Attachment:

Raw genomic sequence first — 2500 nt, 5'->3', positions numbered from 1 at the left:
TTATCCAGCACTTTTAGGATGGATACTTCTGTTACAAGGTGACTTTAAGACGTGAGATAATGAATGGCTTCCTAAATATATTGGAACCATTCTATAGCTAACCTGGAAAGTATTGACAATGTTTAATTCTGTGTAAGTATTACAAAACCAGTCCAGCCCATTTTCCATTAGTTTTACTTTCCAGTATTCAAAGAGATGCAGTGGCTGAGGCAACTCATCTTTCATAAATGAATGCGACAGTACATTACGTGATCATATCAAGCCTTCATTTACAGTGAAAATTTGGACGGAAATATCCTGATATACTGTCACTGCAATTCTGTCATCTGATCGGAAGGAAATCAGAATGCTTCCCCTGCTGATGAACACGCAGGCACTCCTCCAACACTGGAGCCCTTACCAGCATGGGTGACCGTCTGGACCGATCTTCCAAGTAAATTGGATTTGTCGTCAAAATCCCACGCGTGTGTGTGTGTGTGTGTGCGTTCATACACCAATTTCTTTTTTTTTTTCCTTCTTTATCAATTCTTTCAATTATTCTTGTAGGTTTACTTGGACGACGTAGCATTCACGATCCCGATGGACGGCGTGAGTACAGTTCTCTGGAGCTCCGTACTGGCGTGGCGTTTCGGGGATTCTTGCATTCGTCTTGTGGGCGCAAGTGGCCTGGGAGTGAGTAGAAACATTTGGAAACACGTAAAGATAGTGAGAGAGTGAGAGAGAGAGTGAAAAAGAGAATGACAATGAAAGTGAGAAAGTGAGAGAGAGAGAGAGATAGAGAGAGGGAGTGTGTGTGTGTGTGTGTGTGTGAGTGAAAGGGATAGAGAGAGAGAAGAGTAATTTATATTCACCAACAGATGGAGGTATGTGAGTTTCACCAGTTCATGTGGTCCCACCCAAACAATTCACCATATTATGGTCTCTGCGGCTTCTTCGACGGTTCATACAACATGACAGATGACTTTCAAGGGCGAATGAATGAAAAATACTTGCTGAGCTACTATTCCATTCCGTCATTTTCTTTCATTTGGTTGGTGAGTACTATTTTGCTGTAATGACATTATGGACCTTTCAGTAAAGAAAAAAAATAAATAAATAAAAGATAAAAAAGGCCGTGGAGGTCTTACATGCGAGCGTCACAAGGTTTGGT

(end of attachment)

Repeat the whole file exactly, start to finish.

Raw genomic sequence first — 2500 nt, 5'->3', positions numbered from 1 at the left:
TTATCCAGCACTTTTAGGATGGATACTTCTGTTACAAGGTGACTTTAAGACGTGAGATAATGAATGGCTTCCTAAATATATTGGAACCATTCTATAGCTAACCTGGAAAGTATTGACAATGTTTAATTCTGTGTAAGTATTACAAAACCAGTCCAGCCCATTTTCCATTAGTTTTACTTTCCAGTATTCAAAGAGATGCAGTGGCTGAGGCAACTCATCTTTCATAAATGAATGCGACAGTACATTACGTGATCATATCAAGCCTTCATTTACAGTGAAAATTTGGACGGAAATATCCTGATATACTGTCACTGCAATTCTGTCATCTGATCGGAAGGAAATCAGAATGCTTCCCCTGCTGATGAACACGCAGGCACTCCTCCAACACTGGAGCCCTTACCAGCATGGGTGACCGTCTGGACCGATCTTCCAAGTAAATTGGATTTGTCGTCAAAATCCCACGCGTGTGTGTGTGTGTGTGTGCGTTCATACACCAATTTCTTTTTTTTTTTCCTTCTTTATCAATTCTTTCAATTATTCTTGTAGGTTTACTTGGACGACGTAGCATTCACGATCCCGATGGACGGCGTGAGTACAGTTCTCTGGAGCTCCGTACTGGCGTGGCGTTTCGGGGATTCTTGCATTCGTCTTGTGGGCGCAAGTGGCCTGGGAGTGAGTAGAAACATTTGGAAACACGTAAAGATAGTGAGAGAGTGAGAGAGAGAGTGAAAAAGAGAATGACAATGAAAGTGAGAAAGTGAGAGAGAGAGAGAGATAGAGAGAGGGAGTGTGTGTGTGTGTGTGTGTGTGAGTGAAAGGGATAGAGAGAGAGAAGAGTAATTTATATTCACCAACAGATGGAGGTATGTGAGTTTCACCAGTTCATGTGGTCCCACCCAAACAATTCACCATATTATGGTCTCTGCGGCTTCTTCGACGGTTCATACAACATGACAGATGACTTTCAAGGGCGAATGAATGAAAAATACTTGCTGAGCTACTATTCCATTCCGTCATTTTCTTTCATTTGGTTGGTGAGTACTATTTTGCTGTAATGACATTATGGACCTTTCAGTAAAGAAAAAAAATAAATAAATAAAAGATAAAAAAGGCCGTGGAGGTCTTACATGCGAGCGTCACAAGGTTTGGT